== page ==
Shopping used to seem so simple. All you needed to buy something was enough cash in your pocket. Today however, the number of alternate payment methods is rather dizzying; from Bitcoins, ApplePay, credit cards and debit cards, to online payment services. In the 2013 report Digital Laundry: An analysis of online currencies, and their uses in cybercrime, Raj Samani, Special Advisor for Cybercrime, European Cybercrime Centre, discussed the main electronic and virtual money platforms available at the time.
A significant focus is placed on vulnerabilities associated with credit card and debit card transactions. That makes sense because most digital transactions use these forms of payment. However, with the growth in alternate payment methods, the number of attack surfaces have multiplied, giving cyber thieves many, many targets from which to choose.
Little innovation is seen in attack methods associated with debit and credit cards. Most attacks approach payment card theft in the same way they have for the past 10 years, by attacking payment mechanisms or the databases containing card data. Once they have obtained the card data, they sell it as quickly as possible and packet the profit.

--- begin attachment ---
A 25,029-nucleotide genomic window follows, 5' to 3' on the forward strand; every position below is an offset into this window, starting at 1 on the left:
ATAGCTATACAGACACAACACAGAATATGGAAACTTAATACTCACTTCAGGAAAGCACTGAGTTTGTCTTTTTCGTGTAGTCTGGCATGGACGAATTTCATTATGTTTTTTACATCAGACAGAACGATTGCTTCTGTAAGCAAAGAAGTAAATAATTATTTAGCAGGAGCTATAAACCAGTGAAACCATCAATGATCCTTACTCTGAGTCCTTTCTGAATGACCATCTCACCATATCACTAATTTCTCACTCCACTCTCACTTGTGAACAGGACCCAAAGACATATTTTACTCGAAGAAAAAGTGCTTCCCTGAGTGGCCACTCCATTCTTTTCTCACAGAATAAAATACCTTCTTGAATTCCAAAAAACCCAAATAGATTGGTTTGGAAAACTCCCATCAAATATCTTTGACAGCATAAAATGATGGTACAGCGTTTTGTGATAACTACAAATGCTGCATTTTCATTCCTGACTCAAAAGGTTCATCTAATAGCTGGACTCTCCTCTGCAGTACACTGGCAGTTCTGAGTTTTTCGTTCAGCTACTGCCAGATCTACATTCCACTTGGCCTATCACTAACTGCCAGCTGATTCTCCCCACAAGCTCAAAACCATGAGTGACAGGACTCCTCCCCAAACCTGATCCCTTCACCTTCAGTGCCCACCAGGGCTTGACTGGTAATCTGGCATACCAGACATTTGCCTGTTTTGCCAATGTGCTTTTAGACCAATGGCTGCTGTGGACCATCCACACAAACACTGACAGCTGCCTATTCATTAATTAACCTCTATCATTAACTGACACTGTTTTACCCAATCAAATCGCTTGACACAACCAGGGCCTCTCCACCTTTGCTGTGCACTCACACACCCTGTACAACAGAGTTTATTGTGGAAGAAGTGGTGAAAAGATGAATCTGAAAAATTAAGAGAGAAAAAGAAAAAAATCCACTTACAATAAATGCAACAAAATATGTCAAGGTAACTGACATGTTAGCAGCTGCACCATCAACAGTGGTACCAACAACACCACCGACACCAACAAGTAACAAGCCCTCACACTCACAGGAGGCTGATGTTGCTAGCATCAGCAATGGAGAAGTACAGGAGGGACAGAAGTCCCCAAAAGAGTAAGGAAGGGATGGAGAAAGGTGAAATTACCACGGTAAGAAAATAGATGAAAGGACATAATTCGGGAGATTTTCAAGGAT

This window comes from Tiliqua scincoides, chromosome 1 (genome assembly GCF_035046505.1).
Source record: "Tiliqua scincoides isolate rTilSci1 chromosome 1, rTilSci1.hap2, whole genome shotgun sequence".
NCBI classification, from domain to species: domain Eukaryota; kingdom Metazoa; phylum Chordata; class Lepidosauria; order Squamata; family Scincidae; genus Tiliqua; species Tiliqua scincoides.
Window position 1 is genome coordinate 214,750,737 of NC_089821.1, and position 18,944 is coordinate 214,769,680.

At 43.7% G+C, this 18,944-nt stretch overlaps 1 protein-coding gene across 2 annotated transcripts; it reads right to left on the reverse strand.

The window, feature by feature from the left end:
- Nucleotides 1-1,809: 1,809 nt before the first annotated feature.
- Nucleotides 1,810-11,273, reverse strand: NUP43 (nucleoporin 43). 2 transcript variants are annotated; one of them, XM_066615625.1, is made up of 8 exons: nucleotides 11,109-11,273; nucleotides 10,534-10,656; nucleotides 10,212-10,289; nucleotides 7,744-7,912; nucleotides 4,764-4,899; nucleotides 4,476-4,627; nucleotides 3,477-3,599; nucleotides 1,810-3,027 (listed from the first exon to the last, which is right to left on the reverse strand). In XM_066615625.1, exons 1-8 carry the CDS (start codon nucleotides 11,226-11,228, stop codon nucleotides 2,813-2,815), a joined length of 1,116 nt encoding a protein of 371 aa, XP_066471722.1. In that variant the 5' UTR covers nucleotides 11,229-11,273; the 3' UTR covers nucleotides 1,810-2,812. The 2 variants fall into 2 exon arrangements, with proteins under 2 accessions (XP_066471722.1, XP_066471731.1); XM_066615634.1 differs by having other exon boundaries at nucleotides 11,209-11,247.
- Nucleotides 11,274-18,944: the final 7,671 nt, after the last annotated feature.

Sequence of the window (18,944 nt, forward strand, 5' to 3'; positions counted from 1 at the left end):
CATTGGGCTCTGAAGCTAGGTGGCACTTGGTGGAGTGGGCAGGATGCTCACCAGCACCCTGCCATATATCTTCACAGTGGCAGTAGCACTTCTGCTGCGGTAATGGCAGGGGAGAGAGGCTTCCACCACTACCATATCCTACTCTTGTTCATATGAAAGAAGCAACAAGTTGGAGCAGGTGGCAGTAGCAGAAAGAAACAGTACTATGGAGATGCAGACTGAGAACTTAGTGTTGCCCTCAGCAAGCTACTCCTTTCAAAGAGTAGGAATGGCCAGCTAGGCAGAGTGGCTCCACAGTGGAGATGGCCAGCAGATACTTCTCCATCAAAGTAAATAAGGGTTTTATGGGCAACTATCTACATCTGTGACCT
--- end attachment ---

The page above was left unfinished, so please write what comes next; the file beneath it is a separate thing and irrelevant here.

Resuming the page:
Now however, the game is changing. Given the plethora of payment methods, most of which still require usernames and passwords, credentials have become very valuable. To steal credentials, the cybercriminals are targeting the consumers directly because they are both the source of the credentials and the weakest link in the payment process.
Payment systems cybercriminals will increasingly focus on attacks that lead to the theft and sale of credentials. We think that they will leverage traditional, time-proven mechanisms, including phishing attacks and keystroke loggers, but new methods will emerge too. The number of payment system thefts will continue its relentless growth.